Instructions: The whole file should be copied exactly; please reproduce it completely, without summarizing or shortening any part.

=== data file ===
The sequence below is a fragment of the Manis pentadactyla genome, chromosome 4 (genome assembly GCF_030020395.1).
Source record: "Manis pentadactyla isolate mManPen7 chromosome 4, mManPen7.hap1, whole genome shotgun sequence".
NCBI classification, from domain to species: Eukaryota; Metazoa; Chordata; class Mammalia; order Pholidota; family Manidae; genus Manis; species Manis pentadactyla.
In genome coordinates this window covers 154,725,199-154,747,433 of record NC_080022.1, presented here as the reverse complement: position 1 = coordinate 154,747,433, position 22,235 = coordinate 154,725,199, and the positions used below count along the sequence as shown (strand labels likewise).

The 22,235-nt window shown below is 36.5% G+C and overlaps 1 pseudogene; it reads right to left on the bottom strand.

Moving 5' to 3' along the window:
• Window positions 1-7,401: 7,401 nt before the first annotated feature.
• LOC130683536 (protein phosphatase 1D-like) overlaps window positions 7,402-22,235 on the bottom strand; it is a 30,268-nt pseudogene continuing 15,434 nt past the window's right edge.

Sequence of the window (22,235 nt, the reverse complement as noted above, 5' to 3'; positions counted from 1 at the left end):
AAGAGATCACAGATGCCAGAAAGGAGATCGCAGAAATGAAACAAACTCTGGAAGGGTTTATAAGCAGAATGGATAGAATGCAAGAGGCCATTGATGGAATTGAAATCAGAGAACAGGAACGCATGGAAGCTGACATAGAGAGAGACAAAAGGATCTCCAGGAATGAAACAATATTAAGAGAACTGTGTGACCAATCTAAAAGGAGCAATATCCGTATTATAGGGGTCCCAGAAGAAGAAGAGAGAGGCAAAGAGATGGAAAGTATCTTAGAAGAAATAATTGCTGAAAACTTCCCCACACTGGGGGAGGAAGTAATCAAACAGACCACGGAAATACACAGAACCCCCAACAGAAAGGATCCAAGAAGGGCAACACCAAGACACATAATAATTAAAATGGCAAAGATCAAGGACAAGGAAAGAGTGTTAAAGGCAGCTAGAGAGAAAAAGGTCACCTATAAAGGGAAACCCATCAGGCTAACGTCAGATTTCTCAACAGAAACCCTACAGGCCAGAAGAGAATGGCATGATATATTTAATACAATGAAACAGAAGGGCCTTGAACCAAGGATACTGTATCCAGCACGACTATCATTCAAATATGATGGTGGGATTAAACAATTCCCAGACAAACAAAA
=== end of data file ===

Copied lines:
The sequence below is a fragment of the Manis pentadactyla genome, chromosome 4 (genome assembly GCF_030020395.1).
Source record: "Manis pentadactyla isolate mManPen7 chromosome 4, mManPen7.hap1, whole genome shotgun sequence".
NCBI classification, from domain to species: Eukaryota; Metazoa; Chordata; class Mammalia; order Pholidota; family Manidae; genus Manis; species Manis pentadactyla.
In genome coordinates this window covers 154,725,199-154,747,433 of record NC_080022.1, presented here as the reverse complement: position 1 = coordinate 154,747,433, position 22,235 = coordinate 154,725,199, and the positions used below count along the sequence as shown (strand labels likewise).

The 22,235-nt window shown below is 36.5% G+C and overlaps 1 pseudogene; it reads right to left on the bottom strand.

Moving 5' to 3' along the window:
• Window positions 1-7,401: 7,401 nt before the first annotated feature.
• LOC130683536 (protein phosphatase 1D-like) overlaps window positions 7,402-22,235 on the bottom strand; it is a 30,268-nt pseudogene continuing 15,434 nt past the window's right edge.

Sequence of the window (22,235 nt, the reverse complement as noted above, 5' to 3'; positions counted from 1 at the left end):
AAGAGATCACAGATGCCAGAAAGGAGATCGCAGAAATGAAACAAACTCTGGAAGGGTTTATAAGCAGAATGGATAGAATGCAAGAGGCCATTGATGGAATTGAAATCAGAGAACAGGAACGCATGGAAGCTGACATAGAGAGAGACAAAAGGATCTCCAGGAATGAAACAATATTAAGAGAACTGTGTGACCAATCTAAAAGGAGCAATATCCGTATTATAGGGGTCCCAGAAGAAGAAGAGAGAGGCAAAGAGATGGAAAGTATCTTAGAAGAAATAATTGCTGAAAACTTCCCCACACTGGGGGAGGAAGTAATCAAACAGACCACGGAAATACACAGAACCCCCAACAGAAAGGATCCAAGAAGGGCAACACCAAGACACATAATAATTAAAATGGCAAAGATCAAGGACAAGGAAAGAGTGTTAAAGGCAGCTAGAGAGAAAAAGGTCACCTATAAAGGGAAACCCATCAGGCTAACGTCAGATTTCTCAACAGAAACCCTACAGGCCAGAAGAGAATGGCATGATATATTTAATACAATGAAACAGAAGGGCCTTGAACCAAGGATACTGTATCCAGCACGACTATCATTCAAATATGATGGTGGGATTAAACAATTCCCAGACAAACAAAA